Sports Interactive doesn’t have a great deal of interest in what works for other companies. The company owes its birth to two British brothers and their hobby, and its games are impervious to conventional reviews. In an era where companies spend millions on the latest pixel shaders and 3-D surround sound, SI has built a quiet empire in the text-based sports management genre.
The genre itself disregards convention, too. Despite the fact it’s based on sports, you don’t play individual games like you would in Madden. A season in a sports management game can be completed in the time it takes your computer to tabulate a record based on the players you’ve selected. Sports management sims exist on a higher plane of thought, focusing instead on season- and franchise-long strategy as opposed to per-game tactics. You’re a general manager – or an owner – signing players and coaches, upgrading your stadium, and jockeying for media coverage.
Sports Interactive is a pioneer in the field. “There was not really a plan for world domination or anything like that – [founders Paul and Oliver Collyer] were just making games because that’s what they did,” says Miles Jacobson, Managing Director of Sports Interactive. The duo wanted to play a good soccer manager, “so [they] made one themselves for a bit of fun.” With the encouragement of their friends, the Collyers sent their project around to various game publishers, and a company called Domark brought it to market. Written in BASIC, the original Championship Manager was released on September 1, 1992.
Sports Interactive the company was formed in 1994 as the brothers released Championship Manager 93-94, which introduced real players and helped establish the sports gaming tradition. “Around 1995 they were persuaded to take on another couple of people by Domark,” Jacobson says. “The policy for taking people on was always ‘only if we have the money and the need,’ as we weren’t prepared to borrow any more, or have investment, or even an overdraft facility.” They eventually went on to secure a publisher, Eidos, and have since published nine iterations of Championship Manager, carving out a sports management path where few have tread before.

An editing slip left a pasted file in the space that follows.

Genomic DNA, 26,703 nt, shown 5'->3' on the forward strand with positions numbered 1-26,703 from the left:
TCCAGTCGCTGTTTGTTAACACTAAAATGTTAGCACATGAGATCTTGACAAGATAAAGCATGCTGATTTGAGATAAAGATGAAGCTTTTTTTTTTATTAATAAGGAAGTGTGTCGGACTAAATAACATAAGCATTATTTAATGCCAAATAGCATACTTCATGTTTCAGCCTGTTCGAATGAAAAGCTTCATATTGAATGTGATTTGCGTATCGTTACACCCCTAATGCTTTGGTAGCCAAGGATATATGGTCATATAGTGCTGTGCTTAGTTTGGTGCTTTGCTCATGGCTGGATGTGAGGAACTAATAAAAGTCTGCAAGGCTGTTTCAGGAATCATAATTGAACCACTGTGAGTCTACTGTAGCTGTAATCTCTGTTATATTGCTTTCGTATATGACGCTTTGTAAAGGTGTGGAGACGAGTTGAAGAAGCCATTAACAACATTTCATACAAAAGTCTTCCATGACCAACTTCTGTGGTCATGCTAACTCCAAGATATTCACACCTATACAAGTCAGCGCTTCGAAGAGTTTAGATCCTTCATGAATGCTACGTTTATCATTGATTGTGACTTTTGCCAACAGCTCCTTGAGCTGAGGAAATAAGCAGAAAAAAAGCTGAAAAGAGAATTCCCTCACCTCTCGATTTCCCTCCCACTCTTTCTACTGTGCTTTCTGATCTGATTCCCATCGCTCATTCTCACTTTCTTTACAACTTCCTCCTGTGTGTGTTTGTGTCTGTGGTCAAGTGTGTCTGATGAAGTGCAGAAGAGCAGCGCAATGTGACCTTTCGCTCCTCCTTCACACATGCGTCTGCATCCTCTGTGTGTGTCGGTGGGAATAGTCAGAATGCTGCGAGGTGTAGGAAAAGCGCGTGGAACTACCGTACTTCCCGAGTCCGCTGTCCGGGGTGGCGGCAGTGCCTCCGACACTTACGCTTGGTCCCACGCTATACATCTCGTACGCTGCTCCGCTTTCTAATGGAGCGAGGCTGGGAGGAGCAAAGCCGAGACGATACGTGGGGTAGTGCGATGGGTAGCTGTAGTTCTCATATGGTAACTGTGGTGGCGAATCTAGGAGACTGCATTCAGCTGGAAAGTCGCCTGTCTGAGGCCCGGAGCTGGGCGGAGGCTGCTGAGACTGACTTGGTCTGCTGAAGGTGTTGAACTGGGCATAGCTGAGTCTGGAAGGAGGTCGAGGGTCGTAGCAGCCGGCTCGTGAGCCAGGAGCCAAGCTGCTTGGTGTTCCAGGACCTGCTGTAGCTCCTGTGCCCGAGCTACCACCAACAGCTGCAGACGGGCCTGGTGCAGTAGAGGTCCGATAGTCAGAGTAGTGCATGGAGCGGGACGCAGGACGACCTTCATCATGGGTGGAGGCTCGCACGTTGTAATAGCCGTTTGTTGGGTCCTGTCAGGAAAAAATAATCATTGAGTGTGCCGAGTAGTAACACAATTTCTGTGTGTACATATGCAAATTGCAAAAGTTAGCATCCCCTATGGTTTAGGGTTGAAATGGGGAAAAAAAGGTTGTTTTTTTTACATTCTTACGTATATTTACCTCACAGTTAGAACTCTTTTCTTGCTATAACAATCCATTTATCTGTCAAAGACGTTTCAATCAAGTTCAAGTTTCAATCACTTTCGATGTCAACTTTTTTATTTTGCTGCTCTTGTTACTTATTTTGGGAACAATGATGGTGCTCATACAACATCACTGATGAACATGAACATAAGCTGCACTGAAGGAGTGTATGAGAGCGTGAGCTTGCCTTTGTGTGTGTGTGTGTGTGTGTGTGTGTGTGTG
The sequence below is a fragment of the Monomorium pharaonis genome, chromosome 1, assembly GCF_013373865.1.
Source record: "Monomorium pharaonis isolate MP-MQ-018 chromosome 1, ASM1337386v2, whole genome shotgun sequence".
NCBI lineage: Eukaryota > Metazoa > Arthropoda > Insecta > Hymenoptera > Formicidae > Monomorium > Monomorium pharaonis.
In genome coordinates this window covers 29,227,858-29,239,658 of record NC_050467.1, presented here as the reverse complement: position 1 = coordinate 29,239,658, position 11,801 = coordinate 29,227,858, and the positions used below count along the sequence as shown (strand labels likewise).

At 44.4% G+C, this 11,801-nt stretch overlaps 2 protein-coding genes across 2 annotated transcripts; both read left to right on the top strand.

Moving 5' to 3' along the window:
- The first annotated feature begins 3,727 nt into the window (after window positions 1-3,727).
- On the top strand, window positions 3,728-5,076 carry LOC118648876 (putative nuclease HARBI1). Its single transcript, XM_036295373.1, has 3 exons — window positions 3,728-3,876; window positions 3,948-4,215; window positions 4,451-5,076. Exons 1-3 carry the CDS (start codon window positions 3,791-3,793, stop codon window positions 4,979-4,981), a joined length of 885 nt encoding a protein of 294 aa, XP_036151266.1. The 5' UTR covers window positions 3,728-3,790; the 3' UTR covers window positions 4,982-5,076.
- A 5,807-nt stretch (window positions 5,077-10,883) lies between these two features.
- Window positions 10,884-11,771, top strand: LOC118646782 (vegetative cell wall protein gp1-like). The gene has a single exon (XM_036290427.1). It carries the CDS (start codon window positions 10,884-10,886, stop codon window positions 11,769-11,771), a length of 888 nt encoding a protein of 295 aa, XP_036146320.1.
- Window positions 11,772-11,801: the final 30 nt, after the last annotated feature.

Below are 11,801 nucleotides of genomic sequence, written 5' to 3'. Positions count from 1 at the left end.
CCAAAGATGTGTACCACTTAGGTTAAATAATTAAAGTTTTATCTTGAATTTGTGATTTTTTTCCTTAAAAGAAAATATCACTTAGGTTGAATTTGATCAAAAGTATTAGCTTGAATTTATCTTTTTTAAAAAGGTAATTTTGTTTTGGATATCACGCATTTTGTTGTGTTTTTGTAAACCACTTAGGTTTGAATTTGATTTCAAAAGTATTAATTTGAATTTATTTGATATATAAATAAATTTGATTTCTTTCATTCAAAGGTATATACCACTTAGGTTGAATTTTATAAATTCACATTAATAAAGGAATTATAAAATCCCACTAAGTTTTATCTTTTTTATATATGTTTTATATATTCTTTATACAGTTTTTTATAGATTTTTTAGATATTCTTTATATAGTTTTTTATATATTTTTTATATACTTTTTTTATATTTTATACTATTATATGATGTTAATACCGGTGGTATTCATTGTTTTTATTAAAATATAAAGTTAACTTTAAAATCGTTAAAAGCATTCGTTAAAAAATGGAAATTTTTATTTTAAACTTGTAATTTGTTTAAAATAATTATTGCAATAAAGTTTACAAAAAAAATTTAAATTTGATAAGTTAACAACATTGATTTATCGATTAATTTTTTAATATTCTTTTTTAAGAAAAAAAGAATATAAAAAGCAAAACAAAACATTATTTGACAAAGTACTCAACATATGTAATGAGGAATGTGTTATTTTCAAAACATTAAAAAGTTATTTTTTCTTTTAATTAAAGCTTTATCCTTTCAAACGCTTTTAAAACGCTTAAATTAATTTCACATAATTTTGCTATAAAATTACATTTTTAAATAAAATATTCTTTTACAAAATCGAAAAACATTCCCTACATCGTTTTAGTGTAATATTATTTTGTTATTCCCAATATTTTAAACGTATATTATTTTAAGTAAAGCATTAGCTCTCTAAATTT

As their soccer series ascended to the top of the sales charts in Europe each year, the company saw a chance to give some young developers the same breaks. First, they brought in Finnish developer Risto “Riz” Remes, who had been at work on Eastside Hockey Manager, a freeware hockey management simulation that was clearly inspired by the Championship Manager series. The first iteration, re-dubbed NHL Eastside Hockey Manager, was released in time for the 2004-2005 NHL season. “There was a lot in Riz that was in [Oliver] and Paul in the early days, so [they] decided to give him a break, and a chance to turn his dream into reality,” Jacobson says.
While Canadians rejoiced that the world’s top sports management company had spent some money on hockey, it was a decidedly curious move for a company based in London.
Distribution problems, slow sales and piracy plagued the NHL EHM series. Even in Canada, where the game should have been gobbled up, box copies were notoriously hard to spot. The third and final version of the game, released in 2006, didn’t even garner a box from publisher Sega. The company cited overwhelming piracy when they ceased development on future iterations of the game in early 2007. “The decision was a complicated one, but it came down to the game just not selling enough units,” Jacobson says. “The first one had done really well, the second was blighted by huge amounts of piracy, particularly in Scandinavia.”